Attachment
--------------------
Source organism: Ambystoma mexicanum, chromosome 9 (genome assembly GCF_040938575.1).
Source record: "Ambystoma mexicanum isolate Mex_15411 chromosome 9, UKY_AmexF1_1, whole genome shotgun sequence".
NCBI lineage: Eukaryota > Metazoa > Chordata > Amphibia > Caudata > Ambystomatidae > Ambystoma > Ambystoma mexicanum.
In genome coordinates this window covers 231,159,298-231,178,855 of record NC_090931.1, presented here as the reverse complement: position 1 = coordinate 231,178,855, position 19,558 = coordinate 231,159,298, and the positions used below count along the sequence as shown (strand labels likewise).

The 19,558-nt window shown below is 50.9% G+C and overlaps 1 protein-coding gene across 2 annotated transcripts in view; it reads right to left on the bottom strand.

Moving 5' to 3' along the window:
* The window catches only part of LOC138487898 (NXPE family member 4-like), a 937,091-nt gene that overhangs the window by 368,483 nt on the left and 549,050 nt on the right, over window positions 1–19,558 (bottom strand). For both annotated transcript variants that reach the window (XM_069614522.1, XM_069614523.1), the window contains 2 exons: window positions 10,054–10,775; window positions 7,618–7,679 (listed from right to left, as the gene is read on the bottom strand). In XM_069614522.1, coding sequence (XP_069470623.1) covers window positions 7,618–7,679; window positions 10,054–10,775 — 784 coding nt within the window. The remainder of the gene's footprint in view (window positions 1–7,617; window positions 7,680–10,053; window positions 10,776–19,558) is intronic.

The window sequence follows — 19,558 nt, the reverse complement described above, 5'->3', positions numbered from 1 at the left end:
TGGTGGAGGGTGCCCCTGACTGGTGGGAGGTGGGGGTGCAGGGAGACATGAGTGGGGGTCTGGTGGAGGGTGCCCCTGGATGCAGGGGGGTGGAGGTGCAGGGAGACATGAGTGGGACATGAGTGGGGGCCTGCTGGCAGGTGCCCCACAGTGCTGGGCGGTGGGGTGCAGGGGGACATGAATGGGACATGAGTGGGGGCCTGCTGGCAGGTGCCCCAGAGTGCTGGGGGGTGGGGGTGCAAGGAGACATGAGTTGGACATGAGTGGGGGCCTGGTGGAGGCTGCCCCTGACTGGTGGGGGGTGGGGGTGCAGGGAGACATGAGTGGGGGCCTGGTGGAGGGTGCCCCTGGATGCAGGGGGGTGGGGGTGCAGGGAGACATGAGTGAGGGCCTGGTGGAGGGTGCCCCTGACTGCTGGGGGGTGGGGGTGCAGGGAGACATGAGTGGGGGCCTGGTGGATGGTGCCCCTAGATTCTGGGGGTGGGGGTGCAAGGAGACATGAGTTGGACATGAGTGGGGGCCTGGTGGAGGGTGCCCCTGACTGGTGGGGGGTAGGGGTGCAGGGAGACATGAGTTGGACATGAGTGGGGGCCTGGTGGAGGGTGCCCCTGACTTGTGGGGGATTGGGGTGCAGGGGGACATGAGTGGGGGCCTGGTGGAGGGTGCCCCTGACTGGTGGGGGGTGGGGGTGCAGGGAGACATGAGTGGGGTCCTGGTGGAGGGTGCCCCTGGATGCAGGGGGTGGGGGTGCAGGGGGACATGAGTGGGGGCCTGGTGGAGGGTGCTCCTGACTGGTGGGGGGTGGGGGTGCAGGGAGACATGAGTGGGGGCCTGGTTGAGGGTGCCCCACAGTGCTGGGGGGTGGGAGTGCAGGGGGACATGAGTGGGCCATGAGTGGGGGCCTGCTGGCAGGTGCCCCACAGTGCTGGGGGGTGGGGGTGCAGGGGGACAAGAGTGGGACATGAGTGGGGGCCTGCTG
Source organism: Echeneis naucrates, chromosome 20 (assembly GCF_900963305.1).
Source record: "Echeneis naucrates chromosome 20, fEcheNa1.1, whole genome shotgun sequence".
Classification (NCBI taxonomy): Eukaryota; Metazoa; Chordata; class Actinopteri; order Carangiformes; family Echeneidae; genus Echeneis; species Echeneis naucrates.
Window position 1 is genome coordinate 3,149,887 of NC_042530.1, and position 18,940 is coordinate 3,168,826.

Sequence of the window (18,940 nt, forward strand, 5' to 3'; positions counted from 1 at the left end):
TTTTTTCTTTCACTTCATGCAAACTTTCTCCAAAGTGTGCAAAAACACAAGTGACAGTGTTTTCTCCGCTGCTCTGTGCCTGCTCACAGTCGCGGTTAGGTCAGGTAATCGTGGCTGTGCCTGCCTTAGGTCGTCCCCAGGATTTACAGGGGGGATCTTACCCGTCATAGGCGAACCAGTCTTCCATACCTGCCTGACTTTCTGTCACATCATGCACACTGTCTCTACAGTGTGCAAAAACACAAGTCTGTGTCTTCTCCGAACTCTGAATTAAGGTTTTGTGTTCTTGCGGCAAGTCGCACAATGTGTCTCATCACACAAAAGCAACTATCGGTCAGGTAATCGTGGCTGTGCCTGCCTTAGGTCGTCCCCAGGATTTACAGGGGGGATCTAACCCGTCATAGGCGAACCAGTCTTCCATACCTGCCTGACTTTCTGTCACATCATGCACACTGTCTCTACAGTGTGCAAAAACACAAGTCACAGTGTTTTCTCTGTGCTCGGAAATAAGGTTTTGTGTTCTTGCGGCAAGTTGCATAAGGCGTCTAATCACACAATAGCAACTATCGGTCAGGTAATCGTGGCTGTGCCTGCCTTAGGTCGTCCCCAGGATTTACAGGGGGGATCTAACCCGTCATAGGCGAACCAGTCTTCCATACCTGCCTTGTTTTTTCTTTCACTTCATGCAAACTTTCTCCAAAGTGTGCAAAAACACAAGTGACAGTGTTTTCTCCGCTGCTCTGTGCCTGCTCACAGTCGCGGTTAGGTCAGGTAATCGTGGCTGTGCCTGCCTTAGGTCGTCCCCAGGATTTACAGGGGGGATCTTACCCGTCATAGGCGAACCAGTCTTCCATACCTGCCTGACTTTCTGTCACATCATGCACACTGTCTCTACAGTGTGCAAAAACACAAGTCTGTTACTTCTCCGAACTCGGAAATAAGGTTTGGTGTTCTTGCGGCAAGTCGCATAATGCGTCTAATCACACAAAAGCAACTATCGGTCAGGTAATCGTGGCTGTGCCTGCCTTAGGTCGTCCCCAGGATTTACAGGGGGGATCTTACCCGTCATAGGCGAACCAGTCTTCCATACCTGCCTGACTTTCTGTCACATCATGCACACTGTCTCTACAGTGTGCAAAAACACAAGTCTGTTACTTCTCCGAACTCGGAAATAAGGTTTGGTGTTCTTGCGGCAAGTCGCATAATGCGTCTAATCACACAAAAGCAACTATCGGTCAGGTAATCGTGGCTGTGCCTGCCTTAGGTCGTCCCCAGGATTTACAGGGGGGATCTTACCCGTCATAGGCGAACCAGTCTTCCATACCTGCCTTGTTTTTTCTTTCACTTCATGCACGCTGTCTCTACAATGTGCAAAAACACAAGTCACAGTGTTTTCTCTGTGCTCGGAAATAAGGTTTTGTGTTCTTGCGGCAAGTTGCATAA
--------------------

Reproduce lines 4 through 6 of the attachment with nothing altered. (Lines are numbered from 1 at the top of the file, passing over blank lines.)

In genome coordinates this window covers 231,159,298-231,178,855 of record NC_090931.1, presented here as the reverse complement: position 1 = coordinate 231,178,855, position 19,558 = coordinate 231,159,298, and the positions used below count along the sequence as shown (strand labels likewise).

The 19,558-nt window shown below is 50.9% G+C and overlaps 1 protein-coding gene across 2 annotated transcripts in view; it reads right to left on the bottom strand.

Moving 5' to 3' along the window: